(Video) A look into the lion: The next generation carrying the torch in New Orleans
What it Means to be a Female Lion Dancer Today
Haley is 13-year old member of the Rising Dragon Lion Dance Team in Marrero, Louisiana. The Lion Dance is a Vietnamese tradition performed during the Vietnamese New Year (Tet Festival) and special events. It is a historically male-dominated tradition in the Vietnamese community, commonly because it requires intense physical movements, lifts, and stamina, and women weren't seen as strong or fit enough. However, young girls like Haley are breaking through those barriers and paving the way for more women to take part in the age-old tradition of the Lion Dance.
Though the Rising Dragon Lion Dance Team has predominantly male members, girls on the team feel respected and strong, impressing their families by participating in the physical demands of being a Lion Dancer. "In the national competition world, you don't see a lot of women doing the actual performance," says team captain, Mark.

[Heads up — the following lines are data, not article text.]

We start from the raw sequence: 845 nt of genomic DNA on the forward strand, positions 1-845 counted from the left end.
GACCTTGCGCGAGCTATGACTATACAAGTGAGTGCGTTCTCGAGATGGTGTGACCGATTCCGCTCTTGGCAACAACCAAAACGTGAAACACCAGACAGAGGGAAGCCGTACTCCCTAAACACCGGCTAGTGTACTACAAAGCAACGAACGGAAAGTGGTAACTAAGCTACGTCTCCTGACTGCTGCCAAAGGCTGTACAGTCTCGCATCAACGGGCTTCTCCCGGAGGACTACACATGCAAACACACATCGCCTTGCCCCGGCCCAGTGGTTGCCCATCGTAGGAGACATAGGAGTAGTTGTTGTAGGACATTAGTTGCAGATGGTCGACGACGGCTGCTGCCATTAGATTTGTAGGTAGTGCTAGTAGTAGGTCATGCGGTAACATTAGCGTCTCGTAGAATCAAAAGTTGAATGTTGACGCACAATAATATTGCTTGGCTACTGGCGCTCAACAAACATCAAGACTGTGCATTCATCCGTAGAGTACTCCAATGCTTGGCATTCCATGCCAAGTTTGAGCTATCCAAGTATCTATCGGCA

Haley's legs peak out of her costume during practice. "Being a girl is different because it's usually boys doing it and you don't really see a lot of girls, but this century more girls have been going on to the Lion Dance Team," she says.
Behind the mask, Haley playfully embodies the Tet lion. She controls the ears and eyelids to provide an interactive experience for the audience. Her favorite thing about being on the team is seeing kids in the audience smile back at her in amazement.
"It shows that girls can actually be part of boy's sports and what boys are doing. The boys [on the team] treat us like we are all equal and nothing is really different. I joined because it makes me stand out. Not as many girls are on the team and maybe I could inspire other people," Haley says.
Kelley Crawford is a professor, writer, mentor, dancer, and constant questioner. If you would like to contact Kelley Crawford, you can email her at firstname.lastname@example.org.